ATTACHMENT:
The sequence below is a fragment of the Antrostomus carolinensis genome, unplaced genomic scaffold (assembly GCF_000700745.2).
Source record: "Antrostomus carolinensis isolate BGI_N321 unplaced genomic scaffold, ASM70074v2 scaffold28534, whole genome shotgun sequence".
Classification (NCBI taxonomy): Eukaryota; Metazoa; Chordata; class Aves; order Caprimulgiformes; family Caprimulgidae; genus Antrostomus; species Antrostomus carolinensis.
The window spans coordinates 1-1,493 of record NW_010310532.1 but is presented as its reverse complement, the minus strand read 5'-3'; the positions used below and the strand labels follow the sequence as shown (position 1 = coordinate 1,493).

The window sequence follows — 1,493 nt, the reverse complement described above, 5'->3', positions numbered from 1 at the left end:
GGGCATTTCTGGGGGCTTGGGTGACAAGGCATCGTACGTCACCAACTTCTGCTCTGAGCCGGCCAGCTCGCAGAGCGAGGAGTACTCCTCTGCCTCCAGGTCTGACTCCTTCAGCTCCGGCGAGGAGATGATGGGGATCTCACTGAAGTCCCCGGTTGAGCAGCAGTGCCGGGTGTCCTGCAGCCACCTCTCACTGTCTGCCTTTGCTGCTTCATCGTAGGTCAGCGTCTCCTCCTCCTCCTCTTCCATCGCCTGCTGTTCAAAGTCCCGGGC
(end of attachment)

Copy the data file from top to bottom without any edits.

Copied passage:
The sequence below is a fragment of the Antrostomus carolinensis genome, unplaced genomic scaffold (assembly GCF_000700745.2).
Source record: "Antrostomus carolinensis isolate BGI_N321 unplaced genomic scaffold, ASM70074v2 scaffold28534, whole genome shotgun sequence".
Classification (NCBI taxonomy): Eukaryota; Metazoa; Chordata; class Aves; order Caprimulgiformes; family Caprimulgidae; genus Antrostomus; species Antrostomus carolinensis.
The window spans coordinates 1-1,493 of record NW_010310532.1 but is presented as its reverse complement, the minus strand read 5'-3'; the positions used below and the strand labels follow the sequence as shown (position 1 = coordinate 1,493).

The window sequence follows — 1,493 nt, the reverse complement described above, 5'->3', positions numbered from 1 at the left end:
GGGCATTTCTGGGGGCTTGGGTGACAAGGCATCGTACGTCACCAACTTCTGCTCTGAGCCGGCCAGCTCGCAGAGCGAGGAGTACTCCTCTGCCTCCAGGTCTGACTCCTTCAGCTCCGGCGAGGAGATGATGGGGATCTCACTGAAGTCCCCGGTTGAGCAGCAGTGCCGGGTGTCCTGCAGCCACCTCTCACTGTCTGCCTTTGCTGCTTCATCGTAGGTCAGCGTCTCCTCCTCCTCCTCTTCCATCGCCTGCTGTTCAAAGTCCCGGGC